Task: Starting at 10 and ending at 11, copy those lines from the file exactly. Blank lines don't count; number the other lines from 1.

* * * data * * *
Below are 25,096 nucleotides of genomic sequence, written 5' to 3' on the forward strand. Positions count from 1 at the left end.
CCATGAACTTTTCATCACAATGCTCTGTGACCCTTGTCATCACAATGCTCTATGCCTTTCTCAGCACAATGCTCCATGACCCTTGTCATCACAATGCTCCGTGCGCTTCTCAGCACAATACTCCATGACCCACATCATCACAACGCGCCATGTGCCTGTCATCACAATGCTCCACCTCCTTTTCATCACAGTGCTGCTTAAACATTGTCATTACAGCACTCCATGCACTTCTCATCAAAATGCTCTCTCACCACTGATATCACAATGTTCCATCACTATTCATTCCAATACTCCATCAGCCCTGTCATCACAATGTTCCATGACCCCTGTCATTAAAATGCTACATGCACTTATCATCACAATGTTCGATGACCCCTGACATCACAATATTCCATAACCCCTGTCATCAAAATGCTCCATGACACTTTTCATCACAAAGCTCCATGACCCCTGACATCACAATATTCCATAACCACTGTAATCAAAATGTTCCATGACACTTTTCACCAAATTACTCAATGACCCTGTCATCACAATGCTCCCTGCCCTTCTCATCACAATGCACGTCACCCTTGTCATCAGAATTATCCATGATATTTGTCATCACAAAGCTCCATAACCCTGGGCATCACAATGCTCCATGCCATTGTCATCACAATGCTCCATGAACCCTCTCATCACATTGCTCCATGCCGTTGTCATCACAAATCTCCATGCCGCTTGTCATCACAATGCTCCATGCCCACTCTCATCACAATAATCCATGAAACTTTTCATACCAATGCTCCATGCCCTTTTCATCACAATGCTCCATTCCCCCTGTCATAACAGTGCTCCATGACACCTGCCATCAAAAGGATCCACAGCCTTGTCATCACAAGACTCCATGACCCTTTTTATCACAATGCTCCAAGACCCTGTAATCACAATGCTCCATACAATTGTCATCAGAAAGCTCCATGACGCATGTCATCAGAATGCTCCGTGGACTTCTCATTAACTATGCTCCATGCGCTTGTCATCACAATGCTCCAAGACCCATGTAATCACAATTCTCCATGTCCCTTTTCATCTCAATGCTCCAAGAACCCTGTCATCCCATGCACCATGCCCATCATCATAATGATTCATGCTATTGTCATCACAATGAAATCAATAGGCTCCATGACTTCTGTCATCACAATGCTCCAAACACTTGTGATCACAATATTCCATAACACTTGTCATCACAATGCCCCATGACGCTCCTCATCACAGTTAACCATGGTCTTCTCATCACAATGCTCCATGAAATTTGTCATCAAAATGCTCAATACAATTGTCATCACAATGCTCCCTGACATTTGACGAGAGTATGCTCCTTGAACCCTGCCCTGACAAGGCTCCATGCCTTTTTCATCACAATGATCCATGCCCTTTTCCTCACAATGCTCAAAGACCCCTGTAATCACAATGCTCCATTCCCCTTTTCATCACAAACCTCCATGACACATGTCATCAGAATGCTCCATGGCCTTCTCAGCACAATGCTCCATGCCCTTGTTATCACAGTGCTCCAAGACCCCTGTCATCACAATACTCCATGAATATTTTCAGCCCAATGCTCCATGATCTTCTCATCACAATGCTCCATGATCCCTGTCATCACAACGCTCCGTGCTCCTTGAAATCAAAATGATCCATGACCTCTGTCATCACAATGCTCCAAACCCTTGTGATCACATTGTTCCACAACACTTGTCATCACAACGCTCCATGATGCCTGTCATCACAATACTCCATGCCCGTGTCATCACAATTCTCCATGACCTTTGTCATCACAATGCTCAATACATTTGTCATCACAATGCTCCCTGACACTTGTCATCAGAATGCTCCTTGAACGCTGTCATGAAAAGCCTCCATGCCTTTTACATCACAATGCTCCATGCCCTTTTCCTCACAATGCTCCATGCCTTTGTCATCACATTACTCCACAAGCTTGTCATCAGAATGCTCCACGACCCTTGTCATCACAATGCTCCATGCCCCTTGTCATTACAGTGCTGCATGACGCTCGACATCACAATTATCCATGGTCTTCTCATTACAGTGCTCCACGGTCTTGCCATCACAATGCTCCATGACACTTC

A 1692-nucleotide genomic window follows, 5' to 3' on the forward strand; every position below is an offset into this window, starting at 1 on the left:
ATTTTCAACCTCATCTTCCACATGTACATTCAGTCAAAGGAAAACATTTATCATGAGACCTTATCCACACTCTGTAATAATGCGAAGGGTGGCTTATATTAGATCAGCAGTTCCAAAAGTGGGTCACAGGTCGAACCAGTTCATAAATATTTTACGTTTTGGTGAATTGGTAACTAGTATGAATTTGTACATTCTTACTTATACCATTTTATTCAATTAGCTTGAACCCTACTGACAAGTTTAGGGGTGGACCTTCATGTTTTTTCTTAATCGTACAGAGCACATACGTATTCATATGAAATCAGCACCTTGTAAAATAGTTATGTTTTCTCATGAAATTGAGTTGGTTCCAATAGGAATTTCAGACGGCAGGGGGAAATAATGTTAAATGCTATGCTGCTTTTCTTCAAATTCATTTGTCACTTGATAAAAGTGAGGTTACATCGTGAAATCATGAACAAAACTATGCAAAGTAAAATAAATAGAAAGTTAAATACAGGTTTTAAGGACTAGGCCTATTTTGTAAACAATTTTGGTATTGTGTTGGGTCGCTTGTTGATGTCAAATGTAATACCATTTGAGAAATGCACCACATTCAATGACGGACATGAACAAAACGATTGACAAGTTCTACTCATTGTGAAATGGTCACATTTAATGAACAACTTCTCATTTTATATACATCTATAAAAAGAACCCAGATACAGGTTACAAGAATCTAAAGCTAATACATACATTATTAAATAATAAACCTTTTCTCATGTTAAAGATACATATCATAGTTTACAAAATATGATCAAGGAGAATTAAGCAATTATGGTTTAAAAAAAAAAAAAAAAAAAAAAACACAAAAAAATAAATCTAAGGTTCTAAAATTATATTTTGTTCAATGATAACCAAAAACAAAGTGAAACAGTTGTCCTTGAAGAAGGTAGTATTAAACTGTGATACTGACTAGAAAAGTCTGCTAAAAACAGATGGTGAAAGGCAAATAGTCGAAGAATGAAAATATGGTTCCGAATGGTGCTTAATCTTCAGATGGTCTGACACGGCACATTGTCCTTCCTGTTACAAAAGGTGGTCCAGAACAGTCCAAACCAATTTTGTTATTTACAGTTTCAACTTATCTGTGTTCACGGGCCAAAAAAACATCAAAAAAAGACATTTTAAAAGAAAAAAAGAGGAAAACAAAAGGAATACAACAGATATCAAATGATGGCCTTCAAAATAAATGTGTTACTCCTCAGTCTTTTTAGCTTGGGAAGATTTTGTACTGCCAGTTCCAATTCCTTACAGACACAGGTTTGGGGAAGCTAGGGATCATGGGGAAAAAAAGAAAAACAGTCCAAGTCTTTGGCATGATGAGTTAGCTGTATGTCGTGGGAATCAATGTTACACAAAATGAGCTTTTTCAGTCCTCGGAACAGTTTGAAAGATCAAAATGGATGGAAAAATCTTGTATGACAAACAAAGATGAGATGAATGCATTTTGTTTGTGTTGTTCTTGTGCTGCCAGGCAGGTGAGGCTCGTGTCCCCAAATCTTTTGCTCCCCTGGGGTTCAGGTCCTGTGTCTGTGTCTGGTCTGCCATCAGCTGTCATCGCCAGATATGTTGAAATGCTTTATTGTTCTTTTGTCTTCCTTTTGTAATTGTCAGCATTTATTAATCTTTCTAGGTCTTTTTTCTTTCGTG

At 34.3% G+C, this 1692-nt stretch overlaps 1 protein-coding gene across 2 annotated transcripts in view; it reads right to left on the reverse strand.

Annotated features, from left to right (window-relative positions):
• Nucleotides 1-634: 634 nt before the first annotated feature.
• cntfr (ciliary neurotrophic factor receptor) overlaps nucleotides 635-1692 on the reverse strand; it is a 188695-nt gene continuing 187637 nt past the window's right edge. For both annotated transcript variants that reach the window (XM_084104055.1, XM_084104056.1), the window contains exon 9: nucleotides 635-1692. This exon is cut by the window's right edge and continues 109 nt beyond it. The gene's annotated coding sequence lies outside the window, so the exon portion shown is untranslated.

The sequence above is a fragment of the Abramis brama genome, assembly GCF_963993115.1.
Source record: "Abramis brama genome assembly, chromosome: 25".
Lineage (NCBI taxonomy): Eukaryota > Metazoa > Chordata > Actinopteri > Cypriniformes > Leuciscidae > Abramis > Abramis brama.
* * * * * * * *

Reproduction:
Source record: "Abramis brama genome assembly, chromosome: 25".
Lineage (NCBI taxonomy): Eukaryota > Metazoa > Chordata > Actinopteri > Cypriniformes > Leuciscidae > Abramis > Abramis brama.